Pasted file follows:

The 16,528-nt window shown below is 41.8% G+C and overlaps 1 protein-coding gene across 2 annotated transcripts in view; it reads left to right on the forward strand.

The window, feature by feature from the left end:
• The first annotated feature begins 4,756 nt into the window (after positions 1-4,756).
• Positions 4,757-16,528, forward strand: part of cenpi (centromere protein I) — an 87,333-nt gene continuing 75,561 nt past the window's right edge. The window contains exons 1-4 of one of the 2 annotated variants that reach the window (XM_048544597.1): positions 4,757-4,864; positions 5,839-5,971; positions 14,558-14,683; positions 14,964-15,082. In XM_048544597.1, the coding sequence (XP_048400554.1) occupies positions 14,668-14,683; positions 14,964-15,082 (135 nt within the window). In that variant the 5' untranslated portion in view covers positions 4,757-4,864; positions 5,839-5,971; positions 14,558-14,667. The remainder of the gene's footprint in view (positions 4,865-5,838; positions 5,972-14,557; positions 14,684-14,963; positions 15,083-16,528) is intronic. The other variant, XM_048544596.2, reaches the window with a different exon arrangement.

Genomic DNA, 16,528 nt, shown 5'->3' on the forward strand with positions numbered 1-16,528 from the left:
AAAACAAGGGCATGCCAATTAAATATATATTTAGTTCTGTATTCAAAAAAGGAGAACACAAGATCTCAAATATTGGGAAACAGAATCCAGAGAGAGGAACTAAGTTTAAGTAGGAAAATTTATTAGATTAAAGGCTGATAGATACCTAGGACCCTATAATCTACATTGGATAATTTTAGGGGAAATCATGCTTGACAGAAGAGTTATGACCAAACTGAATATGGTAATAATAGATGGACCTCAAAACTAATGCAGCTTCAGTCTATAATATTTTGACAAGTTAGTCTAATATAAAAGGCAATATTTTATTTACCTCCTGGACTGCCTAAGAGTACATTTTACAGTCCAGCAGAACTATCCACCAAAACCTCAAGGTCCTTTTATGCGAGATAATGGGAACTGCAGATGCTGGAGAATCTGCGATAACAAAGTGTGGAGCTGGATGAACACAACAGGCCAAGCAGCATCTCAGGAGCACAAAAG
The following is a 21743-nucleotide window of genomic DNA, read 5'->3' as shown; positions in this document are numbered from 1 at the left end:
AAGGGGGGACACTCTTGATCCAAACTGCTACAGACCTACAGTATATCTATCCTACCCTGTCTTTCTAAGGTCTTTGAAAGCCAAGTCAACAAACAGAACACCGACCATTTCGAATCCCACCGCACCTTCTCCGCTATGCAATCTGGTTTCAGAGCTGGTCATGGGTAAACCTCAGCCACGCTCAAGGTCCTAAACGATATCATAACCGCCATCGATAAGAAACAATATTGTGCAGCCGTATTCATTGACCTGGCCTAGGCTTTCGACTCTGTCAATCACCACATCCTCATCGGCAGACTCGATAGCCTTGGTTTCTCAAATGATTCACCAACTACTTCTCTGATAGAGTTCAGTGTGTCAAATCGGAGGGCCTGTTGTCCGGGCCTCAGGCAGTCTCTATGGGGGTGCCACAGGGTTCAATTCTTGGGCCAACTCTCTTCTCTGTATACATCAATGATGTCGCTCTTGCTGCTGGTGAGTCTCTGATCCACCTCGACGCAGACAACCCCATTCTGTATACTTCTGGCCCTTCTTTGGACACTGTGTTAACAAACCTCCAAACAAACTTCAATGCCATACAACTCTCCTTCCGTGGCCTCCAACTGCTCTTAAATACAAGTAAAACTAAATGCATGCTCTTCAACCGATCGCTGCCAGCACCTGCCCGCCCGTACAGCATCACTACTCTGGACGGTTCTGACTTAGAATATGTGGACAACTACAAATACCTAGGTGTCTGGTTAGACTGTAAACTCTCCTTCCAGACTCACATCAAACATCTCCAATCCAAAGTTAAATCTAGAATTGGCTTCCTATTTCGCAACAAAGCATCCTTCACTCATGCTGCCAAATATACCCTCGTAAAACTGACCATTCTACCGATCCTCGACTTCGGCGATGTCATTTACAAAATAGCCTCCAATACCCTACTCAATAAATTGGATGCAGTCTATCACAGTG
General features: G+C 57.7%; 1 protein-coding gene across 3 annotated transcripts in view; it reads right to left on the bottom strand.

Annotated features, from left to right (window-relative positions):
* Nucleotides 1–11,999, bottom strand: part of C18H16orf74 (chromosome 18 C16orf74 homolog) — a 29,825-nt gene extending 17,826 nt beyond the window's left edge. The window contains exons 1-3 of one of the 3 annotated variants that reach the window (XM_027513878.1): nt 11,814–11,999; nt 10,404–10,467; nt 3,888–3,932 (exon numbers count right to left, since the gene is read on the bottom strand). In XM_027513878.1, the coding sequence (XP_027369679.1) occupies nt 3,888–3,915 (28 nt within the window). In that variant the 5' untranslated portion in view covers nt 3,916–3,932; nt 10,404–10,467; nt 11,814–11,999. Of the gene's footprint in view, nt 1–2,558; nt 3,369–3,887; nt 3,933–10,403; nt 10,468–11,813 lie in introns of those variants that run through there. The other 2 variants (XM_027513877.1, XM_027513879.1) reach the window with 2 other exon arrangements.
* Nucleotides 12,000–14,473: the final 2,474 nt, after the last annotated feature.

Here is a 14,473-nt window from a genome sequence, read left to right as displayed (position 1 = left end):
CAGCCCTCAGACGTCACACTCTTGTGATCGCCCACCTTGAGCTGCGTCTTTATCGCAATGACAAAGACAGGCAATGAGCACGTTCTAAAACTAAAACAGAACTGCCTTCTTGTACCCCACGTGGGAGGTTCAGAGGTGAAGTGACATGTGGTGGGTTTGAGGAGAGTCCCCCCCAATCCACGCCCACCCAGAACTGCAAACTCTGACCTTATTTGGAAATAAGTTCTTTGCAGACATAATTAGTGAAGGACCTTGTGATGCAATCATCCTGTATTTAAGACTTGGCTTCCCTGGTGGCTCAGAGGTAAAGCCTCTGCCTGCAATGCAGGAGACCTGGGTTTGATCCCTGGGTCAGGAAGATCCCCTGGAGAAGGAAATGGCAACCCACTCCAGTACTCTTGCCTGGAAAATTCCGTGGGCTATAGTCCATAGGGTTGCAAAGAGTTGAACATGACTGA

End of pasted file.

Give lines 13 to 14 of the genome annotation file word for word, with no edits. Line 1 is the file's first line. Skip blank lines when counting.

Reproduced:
Here is a 14,473-nt window from a genome sequence, read left to right as displayed (position 1 = left end):
CAGCCCTCAGACGTCACACTCTTGTGATCGCCCACCTTGAGCTGCGTCTTTATCGCAATGACAAAGACAGGCAATGAGCACGTTCTAAAACTAAAACAGAACTGCCTTCTTGTACCCCACGTGGGAGGTTCAGAGGTGAAGTGACATGTGGTGGGTTTGAGGAGAGTCCCCCCCAATCCACGCCCACCCAGAACTGCAAACTCTGACCTTATTTGGAAATAAGTTCTTTGCAGACATAATTAGTGAAGGACCTTGTGATGCAATCATCCTGTATTTAAGACTTGGCTTCCCTGGTGGCTCAGAGGTAAAGCCTCTGCCTGCAATGCAGGAGACCTGGGTTTGATCCCTGGGTCAGGAAGATCCCCTGGAGAAGGAAATGGCAACCCACTCCAGTACTCTTGCCTGGAAAATTCCGTGGGCTATAGTCCATAGGGTTGCAAAGAGTTGAACATGACTGA